McLuhan argued that electronic media was returning reality to conditions approximating a preliterate environment, animated by superstition and magic and what he called retribalization as opposed to the open societies of the literate world. The layout of this landscape was surveyed by Nina Power in her 2020 Spectator article “Oracles, perverts and the Dirtbag Left” which reviewed BAP’s podcast Caribbean Rhythms together with Anna Khachiyan’s Red Scare and a World Service program on Tibet. We are now living in a world of “pocket black mirrors, mysterious algorithms and new spirits” in which “politics, spirits and history are inseparable” yet at the same time abstract and detached. 

This is an Information Age Mindset distributing arresting images and moods at knee-jerk speed between every human nervous system on the planet. An inscrutable psychological and social mechanism now engineers haphazard subjectivities, collective fantasies, bizarre arrangements and imaginary connections daily. Every statement of irritation or exasperation, or resentment now may be recorded, amplified and punished or rewarded. Ideological denunciation, consisting of cursing a target with invidious keywords, is also an expression of the structural logic of this world, which reduces to an online game what once proceeded through a critical exchange, to emoticons what were once called feelings, and to a code what previously demanded thought. 

William Guppy describes for IM—1776 a world “of faceless avatars who encourage you, through the positive reinforcement of likes and retweets, to exaggerate your worst, most self-parodic tendencies for their passing amusement.” BAP is the apotheosis of this world and the disclosure of its logic. He’s the king of social media and its genius, but he also is its slave, like Rodin was marble’s slave. The degree to which a BAPist memeplex and vocabulary have spread across the filaments of social media is amongst the most singular aesthetic phenomena of our time. All things considered, its impact seems broadly positive. Hundreds, perhaps even thousands report adopting healthier individual lifestyles under BAPist inspiration. But from a political perspective, what has BAP achieved?

Fest writes about how the flight of German youth into movements like the Wandervögel critically weakened the Weimar Republic, which demanded a more serious political engagement from its citizens than the older imperial structures required. A version of this logic is now proceeding through the internet on a global scale. Cyberspace is finally a psychoneurotic medium: a hybrid of a brothel and a sewer which operates hydraulically to condense, project, dissipate and discharge psychic tensions aggregated in the course of daily life. It defines the most advanced expression ever formalized of what BAP, following Philip K. Dick, calls the “Iron Prison” and the mainframe of a global totalitarian system which functions through deflection and derangement as much as direct repression.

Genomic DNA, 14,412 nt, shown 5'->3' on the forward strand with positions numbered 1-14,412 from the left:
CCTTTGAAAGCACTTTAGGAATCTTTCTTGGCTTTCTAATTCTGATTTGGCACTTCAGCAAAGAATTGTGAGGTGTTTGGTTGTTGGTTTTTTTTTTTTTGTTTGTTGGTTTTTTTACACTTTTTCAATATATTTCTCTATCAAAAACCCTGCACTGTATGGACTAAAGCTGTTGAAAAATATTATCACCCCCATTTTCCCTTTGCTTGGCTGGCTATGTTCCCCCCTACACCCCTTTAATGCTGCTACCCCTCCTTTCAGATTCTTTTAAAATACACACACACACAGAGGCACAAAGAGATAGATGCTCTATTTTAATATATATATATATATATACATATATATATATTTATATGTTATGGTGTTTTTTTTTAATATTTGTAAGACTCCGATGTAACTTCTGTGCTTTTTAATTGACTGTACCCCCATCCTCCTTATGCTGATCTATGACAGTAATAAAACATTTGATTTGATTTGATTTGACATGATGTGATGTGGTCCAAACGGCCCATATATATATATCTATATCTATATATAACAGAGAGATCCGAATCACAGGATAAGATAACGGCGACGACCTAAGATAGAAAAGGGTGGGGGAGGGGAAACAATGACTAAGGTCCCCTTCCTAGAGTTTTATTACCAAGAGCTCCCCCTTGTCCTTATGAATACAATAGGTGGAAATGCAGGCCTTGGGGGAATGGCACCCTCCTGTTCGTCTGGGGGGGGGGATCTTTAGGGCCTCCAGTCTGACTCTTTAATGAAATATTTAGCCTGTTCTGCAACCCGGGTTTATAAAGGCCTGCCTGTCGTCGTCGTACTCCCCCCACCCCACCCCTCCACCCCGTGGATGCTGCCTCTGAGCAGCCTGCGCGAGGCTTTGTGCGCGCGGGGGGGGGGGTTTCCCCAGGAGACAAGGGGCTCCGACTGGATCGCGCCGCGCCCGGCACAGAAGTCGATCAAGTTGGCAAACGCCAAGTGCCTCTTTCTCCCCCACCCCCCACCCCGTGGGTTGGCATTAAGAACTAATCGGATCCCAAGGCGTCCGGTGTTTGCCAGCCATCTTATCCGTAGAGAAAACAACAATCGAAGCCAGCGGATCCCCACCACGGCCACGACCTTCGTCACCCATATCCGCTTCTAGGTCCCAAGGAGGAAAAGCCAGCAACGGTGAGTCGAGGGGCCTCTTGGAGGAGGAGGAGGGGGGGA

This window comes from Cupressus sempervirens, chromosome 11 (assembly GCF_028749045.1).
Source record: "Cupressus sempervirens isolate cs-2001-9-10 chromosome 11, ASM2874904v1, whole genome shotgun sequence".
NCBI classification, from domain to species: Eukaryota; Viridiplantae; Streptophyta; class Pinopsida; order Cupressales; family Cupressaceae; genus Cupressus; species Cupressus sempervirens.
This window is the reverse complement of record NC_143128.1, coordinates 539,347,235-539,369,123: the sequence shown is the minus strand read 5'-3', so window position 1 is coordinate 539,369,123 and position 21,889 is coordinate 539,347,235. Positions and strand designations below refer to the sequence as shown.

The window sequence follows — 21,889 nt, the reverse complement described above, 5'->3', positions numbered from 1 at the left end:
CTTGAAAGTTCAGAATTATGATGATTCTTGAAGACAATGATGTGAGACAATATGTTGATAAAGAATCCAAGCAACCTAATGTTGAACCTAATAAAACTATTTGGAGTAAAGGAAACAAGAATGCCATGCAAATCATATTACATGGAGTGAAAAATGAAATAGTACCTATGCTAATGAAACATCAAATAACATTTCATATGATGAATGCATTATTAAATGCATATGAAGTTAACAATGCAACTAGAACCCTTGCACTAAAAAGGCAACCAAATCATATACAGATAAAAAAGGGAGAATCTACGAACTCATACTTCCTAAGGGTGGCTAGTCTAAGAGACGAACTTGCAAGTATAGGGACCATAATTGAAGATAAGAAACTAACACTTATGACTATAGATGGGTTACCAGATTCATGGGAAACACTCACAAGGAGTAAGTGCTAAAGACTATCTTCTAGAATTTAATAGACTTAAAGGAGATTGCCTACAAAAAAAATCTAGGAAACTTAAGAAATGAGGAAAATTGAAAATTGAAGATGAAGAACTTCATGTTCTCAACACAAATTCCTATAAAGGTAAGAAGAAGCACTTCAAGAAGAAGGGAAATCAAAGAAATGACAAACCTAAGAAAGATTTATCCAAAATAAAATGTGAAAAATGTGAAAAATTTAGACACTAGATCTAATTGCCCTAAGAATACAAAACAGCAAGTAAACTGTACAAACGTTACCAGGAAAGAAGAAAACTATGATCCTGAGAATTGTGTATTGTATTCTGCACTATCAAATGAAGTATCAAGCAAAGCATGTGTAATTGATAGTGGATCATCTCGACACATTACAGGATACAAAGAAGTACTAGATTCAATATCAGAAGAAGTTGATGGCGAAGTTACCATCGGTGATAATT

The virtual return to the youth of humankind also stages a regression on the level of individual psychology. Network analyst John Robb’s post-2016 distinction between rightist bad boys embodied theoretically by Donald Trump, and leftist mean girls led by Hilary Clinton implicitly situated both in a virtual version of high school. Others evidently regress even further back: to the disordered drives of early infancy, if not a purely amniotic state.

BAP’s ‘ecosystem’ is set in this paradigm as a hyperreal territory in the online economy. Encircled by symbols and codes establishing a totemic ethos he is an internet warlord leading a virtual tribe of wild boys and feral adolescents, regardless of their actual ages. When Bronze Age Mindset mythologizes as a struggle for space refers in the first place to a struggle for cyberspace: a struggle in which BAP has competed extremely successfully. The loyal fans who helped him market his book with photographs of swimsuit babes in tropical locations holding copies, like Marilyn Monroe and Ulysses, resembles nothing in the history of literature since Gabriele D’Annunzio claimed Fiume in September 1919 before Benito Mussolini ensnared him in a labyrinth of exquisite antique furniture, and unique objets d’art. 

But BAP is almost a parody of D’Annunzio who was already a parody of himself. He dreams of pirates, praises adventurers, engages sporadically in bloody rhetoric, and walks back from barbarically deranged positions, but to conceive this as an essentially political phenomenon is misplaced. BAP is more like a refugee from a more vivid world, before the internet, where one could still encounter characters with crazy stories and unbridled ways of speaking. This world still exists beyond the net, this global engine of derangement, and the lockdowns, which is the nightmare of the internet, and perhaps the final nightmare, but the window for returning to it now is closing. “It is, I repeat,” BAP asserts in his reply to Anton, “the tyranny of our time that my book seeks to oppose.” But discipline and courage on a still higher level will be needed.

Read part III: The Will to Christ?

Daniel Miller is a writer, critic, and a contributing editor of IM—1776.